Achieving Social Inclusion Across Warwick District

Achieving Social Inclusion across Warwick District

Earlier this year,  a steering group convened by Warwick District Council commissioned the Observatory to produce an index to assess the scale and distribution of social exclusion in Warwick District. This evidence base will support the District and other partner agencies in reviewing their approach to improving social inclusion.

With the need to understand the geographical spread of social exclusion issues, our analysis focuses on spatial data.  However, there was also a recognised need to understand where specific themes may require more attention than others; therefore, the analysis is based upon producing a model that describes social exclusion at a local level whilst also identifying overarching themes that require district-wide attention.

The 53 indicators used in the index were grouped into the following 7 themes:

  • Isolation
  • Health and Wellbeing
  • Children and Young People
  • Income and Labour Market
  • Housing and Homes
  • Crime and Community Safety
  • Communities of Interest

The map and table below show the top ten areas that are most socially excluded across Warwick District according to this bespoke index.

Index of Social ExclusionLillington East in Crown ward is the most socially excluded area on the index. It is the worst performing area for two of the seven themes (Income and Labour Market and Children and Young People) and features in the top ten for five of the seven indicators. This area exhibits a wide range of exclusion related issues rather than a handful of problems which exist elsewhere.

Map of social exclusionOne of the benefits of producing the index at a very local level is areas are identified that may have been previously masked when looking at data at a higher level.  This is the case for the two Sydenham areas (ranked 3rd and 4th on the index) which sit within Willes ward. Sydenham North is the worst performing area in the District for two themes (Health & Wellbeing and Communities of Interest) and both areas have a diverse population in terms of the proportion of residents born abroad and ethnicity.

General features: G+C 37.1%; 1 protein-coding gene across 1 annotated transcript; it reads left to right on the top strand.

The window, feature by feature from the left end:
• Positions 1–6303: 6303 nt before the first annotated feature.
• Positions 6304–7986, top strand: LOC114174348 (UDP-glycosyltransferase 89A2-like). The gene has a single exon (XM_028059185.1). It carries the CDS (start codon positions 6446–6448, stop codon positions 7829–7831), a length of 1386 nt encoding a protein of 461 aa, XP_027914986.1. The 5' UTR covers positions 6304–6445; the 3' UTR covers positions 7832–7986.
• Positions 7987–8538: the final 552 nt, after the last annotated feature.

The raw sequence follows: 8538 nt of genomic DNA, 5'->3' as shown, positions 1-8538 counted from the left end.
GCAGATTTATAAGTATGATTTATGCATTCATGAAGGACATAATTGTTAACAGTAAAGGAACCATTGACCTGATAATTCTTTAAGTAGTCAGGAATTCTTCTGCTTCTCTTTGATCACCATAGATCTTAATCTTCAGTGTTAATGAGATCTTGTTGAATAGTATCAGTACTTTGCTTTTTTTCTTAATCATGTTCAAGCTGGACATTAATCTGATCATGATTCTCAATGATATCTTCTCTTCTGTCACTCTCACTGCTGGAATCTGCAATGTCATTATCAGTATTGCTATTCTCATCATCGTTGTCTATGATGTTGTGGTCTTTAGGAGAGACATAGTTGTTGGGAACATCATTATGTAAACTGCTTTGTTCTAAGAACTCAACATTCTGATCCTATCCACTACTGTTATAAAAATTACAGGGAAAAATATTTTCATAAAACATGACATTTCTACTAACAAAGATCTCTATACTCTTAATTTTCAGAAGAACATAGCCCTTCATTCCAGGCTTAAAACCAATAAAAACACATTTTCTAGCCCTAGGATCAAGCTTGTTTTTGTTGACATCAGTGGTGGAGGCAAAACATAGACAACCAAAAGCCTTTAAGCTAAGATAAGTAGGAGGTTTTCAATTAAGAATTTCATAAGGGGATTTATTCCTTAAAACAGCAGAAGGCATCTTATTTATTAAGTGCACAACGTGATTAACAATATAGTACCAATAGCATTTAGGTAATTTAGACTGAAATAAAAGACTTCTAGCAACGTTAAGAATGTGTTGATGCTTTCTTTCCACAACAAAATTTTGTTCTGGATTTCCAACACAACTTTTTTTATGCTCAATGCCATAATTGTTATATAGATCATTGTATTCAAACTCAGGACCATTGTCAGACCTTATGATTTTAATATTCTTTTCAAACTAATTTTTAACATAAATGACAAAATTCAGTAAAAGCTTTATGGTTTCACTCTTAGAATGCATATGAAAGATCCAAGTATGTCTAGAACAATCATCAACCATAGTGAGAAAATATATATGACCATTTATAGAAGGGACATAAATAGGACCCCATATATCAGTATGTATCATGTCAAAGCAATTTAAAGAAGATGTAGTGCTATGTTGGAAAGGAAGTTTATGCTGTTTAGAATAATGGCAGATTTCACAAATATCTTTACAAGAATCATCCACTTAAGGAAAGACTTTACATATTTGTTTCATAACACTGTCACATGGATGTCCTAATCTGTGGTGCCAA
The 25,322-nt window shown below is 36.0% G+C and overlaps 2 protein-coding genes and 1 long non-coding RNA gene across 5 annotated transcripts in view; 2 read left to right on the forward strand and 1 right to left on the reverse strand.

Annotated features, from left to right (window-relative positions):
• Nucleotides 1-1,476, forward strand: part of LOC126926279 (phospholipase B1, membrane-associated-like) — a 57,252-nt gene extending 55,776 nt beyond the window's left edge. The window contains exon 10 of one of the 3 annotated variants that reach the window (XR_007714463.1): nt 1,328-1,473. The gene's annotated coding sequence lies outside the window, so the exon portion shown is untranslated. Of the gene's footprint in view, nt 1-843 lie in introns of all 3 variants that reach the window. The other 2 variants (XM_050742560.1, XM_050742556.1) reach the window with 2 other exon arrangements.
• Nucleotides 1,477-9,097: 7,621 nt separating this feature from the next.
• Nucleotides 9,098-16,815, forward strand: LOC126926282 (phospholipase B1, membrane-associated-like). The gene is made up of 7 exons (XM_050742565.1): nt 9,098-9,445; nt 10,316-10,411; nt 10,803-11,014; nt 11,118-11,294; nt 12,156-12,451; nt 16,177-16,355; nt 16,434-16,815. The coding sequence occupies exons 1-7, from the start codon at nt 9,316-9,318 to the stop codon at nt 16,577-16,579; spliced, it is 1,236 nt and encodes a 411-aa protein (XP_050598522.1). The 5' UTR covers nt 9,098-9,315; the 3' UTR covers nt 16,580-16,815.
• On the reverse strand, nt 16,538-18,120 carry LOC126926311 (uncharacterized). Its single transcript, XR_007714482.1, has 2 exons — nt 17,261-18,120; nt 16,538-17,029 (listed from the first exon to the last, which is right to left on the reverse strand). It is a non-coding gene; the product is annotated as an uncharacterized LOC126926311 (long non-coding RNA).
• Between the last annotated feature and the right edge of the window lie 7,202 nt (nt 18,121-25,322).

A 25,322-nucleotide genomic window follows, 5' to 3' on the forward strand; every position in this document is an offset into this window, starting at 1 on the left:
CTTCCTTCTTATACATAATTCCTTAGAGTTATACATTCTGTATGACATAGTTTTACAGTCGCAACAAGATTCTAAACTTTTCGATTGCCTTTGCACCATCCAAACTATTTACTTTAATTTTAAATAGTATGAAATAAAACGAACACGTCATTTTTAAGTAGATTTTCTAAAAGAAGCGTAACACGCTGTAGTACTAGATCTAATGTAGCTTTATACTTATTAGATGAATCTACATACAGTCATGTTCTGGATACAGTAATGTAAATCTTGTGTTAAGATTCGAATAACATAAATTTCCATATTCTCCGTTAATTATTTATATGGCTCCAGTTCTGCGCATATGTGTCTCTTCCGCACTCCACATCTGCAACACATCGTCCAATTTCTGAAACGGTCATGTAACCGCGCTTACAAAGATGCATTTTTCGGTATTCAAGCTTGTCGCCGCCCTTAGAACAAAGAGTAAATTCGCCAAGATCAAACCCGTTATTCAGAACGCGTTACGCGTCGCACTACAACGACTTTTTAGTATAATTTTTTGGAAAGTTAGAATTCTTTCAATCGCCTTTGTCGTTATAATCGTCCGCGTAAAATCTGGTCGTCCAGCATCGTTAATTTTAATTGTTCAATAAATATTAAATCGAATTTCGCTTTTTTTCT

Half of the areas in the top 10 are in Brunswick ward. Stoneleigh is the first rural area to feature on the index as the 8th most socially excluded area in the District.

For more of the key messages and to access the report, please click on the link below:

Warwick District Social Exclusion Index Report

Warwick District Social Exclusion Index Appendices

The steering group have created a short project feedback survey for the Social Inclusion Index work.  Please could you spare a few minutes to let us have your feedback on the work and how you plan to use it by clicking on the link below:

Warwick-Social-Exclusion-Banner

In the news – Warwickshire’s Quality of Life 2013/14 report

Quality-of-Life-Logo

Following the publication of Warwickshire’s Quality of Life report earlier this week, find out more information on the report by watching the following video:

Also the report featured on BBC Coventry & Warwickshire’s Breakfast Show on Thursday 7th November.  Three of WCC’s Members, Cllr Cockburn, Cllr Tandy and Cllr Gifford also discussed how the report would impact on the political landscape and influence decisions made across the county.

If you want to listen to the breakfast show, it’s available on BBC Coventry & Warwickshire’s website.

(Andy Davis, the Warwickshire Observatory’s manager talks about the report around 5 minutes 40 seconds and WCC’s three elected Members discuss some of the issues raised at around 1 hour 7 minutes)

Alternatively, listen to the below Audioboo which focuses on Andy discussing the report:

 

Quality of Life in Warwickshire 2013/14 report published

Quality of Life

Today the team is publishing our annual Quality of Life in Warwickshire report, which provides a detailed look at the people, places and communities in our county. The report is an assessment of the demographic, social, economic and environmental themes that all play a part in influencing our residents’ quality of life.

The need for this type of material is more important than ever, as increasingly limited resources need to be deployed in transparent, evidence-led ways. The Quality of Life in Warwickshire report continues to provide local decision makers in the public, private, and voluntary sectors with that evidence base so that improving the lives of all of Warwickshire’s residents remains our collective priority.